Are you covered the way you think you are?
Imagine: you’re watching the morning news, and you see that an ocean freight vessel from China to the US has capsized.
As a shipper, your first thought may be “did I have any freight on that vessel? If I did, what will happen?” It’s easy to assume such an incident will never happen to your company, but according to the Monterey Bay Aquarium Research Institute, an estimated 10,000 containers per year are lost at sea.* That’s more than one container going overboard per hour, every hour in the year. Whether it’s an ocean container gone overboard or a pallet delivered to your warehouse with damage, as an international shipper, it is critical to understand your liability.
This brief overview will allow you to better understand the basic terminology associated with shipping. More importantly, you’ll learn how you can protect yourself from that “uh oh” moment.
[*] Barry, James. Monterey Bay Aquarium Research Institute. “MBARI teams with…”. http://www.mbari.org
Freight Liability is what the typical freight shipment is covered by. This is the type of insurance you will commonly hear referenced by the term limited liability coverage. If something happens to your shipment and the claim is approved, you will receive a limited reimbursement in accordance to the mode of transportation:
Full Container Load (FCL): up to $500 per container
Less than Container Load (LCL): up to $500 per outmost packing unit
Air Freight: up to 19 SDR per kg (roughly $24 per kg)
Road Freight: often $0.50 – $5.00 per pound with varying maximums
For many customers, these reimbursement amounts won’t even begin to cover the costs to repair damaged goods or replace lost goods. Unfortunately, in the logistics industry, most would agree that claims aren’t easy to file or get approved. Claims can take many months to process, and depend on the claim party, to prove carrier negligence as well as loss/damage.
Additionally, a carrier is protected from payment of any claim if the request is associated with of 17 various defenses (such as an “Act of God”, “Fire”, or “Insufficiency of Packaging”).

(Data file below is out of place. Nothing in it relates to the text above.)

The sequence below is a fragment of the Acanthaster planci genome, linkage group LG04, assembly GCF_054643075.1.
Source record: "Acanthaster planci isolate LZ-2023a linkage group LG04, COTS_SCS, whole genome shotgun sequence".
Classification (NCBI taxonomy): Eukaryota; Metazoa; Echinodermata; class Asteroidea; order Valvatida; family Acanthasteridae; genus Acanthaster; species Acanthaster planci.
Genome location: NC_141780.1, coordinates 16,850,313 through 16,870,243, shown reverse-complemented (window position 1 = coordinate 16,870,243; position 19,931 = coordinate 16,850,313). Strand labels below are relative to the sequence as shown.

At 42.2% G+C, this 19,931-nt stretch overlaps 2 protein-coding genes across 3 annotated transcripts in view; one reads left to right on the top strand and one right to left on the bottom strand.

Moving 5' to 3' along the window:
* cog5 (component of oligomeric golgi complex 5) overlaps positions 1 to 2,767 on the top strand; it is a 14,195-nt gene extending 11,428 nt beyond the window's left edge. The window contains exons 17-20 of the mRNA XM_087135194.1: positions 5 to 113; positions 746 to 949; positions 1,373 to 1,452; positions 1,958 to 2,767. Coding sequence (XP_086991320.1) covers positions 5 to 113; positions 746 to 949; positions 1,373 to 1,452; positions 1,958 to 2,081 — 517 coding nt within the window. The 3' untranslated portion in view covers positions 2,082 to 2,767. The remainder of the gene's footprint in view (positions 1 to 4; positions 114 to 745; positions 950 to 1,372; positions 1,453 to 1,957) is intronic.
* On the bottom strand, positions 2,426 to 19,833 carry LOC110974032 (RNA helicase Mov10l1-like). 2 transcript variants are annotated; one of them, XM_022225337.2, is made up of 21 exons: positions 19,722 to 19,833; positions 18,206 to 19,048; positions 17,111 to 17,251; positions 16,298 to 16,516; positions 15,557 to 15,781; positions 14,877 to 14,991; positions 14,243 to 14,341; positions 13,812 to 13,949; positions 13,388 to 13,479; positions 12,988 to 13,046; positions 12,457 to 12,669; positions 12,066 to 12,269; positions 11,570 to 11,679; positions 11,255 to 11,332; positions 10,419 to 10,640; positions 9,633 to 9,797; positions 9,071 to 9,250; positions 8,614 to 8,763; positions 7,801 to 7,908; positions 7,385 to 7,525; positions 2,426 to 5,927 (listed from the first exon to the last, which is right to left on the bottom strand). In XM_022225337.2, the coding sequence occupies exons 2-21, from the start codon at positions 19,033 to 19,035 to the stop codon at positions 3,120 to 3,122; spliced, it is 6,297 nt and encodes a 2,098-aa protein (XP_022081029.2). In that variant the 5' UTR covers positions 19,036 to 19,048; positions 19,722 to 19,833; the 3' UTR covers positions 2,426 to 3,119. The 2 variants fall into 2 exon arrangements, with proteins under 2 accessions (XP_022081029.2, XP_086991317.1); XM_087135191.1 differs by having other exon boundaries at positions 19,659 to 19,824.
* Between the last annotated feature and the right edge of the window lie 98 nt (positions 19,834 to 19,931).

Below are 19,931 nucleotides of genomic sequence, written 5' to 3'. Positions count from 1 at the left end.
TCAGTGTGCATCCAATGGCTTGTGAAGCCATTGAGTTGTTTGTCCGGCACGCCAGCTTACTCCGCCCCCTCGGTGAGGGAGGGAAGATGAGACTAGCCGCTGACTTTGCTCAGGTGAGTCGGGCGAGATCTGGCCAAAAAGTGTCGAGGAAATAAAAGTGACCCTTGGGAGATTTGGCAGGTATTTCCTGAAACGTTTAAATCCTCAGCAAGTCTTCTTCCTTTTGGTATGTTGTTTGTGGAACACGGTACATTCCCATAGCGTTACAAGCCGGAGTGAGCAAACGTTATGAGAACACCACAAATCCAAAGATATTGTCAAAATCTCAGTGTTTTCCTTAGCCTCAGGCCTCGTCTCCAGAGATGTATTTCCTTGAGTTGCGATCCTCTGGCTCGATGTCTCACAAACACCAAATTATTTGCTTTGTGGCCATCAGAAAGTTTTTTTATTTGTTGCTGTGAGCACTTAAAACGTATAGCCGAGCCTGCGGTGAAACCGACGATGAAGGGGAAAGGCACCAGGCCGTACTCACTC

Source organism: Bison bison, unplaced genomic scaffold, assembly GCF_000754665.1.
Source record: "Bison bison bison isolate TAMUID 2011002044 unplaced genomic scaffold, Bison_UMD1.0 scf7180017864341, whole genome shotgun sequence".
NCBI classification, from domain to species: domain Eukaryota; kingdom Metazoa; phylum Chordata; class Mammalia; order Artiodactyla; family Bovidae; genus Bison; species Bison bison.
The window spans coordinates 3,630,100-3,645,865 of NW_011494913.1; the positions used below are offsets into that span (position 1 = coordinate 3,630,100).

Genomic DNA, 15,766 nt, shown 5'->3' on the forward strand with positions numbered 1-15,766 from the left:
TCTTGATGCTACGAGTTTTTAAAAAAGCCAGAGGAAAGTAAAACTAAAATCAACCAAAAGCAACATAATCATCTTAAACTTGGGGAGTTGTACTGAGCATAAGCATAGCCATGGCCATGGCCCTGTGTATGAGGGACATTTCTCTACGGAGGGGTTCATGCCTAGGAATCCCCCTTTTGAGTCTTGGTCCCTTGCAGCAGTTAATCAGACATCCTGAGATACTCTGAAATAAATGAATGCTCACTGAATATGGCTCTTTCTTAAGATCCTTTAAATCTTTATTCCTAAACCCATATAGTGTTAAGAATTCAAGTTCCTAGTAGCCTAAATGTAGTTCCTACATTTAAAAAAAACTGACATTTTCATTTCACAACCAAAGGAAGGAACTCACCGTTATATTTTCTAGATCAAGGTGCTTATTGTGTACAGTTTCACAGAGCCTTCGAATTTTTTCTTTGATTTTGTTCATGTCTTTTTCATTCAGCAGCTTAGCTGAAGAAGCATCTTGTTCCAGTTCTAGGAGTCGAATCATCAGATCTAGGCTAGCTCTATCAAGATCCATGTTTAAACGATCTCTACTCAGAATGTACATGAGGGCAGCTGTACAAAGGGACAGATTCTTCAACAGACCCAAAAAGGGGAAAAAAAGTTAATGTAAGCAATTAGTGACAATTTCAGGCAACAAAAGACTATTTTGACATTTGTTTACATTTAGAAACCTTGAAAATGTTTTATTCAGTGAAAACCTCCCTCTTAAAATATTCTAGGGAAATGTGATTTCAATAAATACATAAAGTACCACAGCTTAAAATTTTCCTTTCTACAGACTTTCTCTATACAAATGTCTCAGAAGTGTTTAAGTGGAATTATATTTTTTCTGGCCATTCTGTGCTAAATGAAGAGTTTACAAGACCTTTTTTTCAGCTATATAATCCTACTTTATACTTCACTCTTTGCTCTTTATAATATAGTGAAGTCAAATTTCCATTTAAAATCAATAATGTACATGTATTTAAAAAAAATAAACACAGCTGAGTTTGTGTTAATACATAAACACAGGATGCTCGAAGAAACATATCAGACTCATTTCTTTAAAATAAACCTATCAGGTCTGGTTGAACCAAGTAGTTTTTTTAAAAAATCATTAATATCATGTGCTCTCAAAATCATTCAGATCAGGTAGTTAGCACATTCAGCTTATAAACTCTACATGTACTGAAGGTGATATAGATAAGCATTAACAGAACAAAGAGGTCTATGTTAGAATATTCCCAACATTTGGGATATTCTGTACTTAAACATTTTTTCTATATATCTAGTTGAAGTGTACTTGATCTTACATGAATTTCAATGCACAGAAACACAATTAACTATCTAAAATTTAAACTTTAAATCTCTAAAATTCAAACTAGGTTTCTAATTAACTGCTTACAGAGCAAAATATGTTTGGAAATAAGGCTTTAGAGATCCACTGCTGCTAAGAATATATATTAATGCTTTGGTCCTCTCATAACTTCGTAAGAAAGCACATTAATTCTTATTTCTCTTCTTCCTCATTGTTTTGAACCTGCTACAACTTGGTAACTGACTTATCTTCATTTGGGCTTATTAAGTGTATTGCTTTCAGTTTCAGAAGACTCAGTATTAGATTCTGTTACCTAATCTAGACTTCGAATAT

Finally, if damage is not noted by the receiving party on the delivery document at the time of the delivery,
the carrier is often released from liability.
Freight Insurance is an individual insurance policy taken out on a particular shipment. It will generally cover in full the value of the product being shipped, plus the cost of transportation. The claims process often goes quickly — claims can be processed and paid in as little as two weeks.
To get the claim filed approved, proof of damage or loss must be demonstrated and quantified. Since these policies are typically raised on your behalf, any funds being paid out are sent directly to your company from the insurance provider.
Our Recommended Best Practices
Understand your exposure
Obviously, you’re moving freight from point A to Point B. But what about the details? Do you need appointment deliveries? Can you unload a shipment within the free time? Are you paying your own duties? Do you require customs assistance? Make sure your pricing includes what you really need, not just the minimum.
Use the right packaging
Good packaging lowers the risk of damage and speeds up claims. Don’t let packaging be the reason for a claim to be denied. Why have the insurance if you aren’t meeting the requirements to receive a payout?
Have a process to receive deliveries
Inspect all freight received at the time of delivery for damage.
Note any damage on the delivery order for use in a future claim.
Take pictures of any damage immediately.
In the case of damage, contact the freight forwarder or designated internal company representative immediately.
Have a process to send out shipments
Inspect all freight prior to departure for damage.
Create an internal escalation procedure for damage identified prior to shipping.
Take pictures of all freight departing the facility to show that no damage exists prior to departure, as well as the quality of the packaging.
Help your suppliers help you
If you are not the shipper, send written instructions as part of your process to convey your expectations for packaging and documentation to suppliers.
When in doubt,
purchase freight insurance
By purchasing insurance up front, you invest in peace of mind so that if nearly anything happens to your shipment, the value of the goods is covered in its entirety. Don’t have an “uh oh” moment.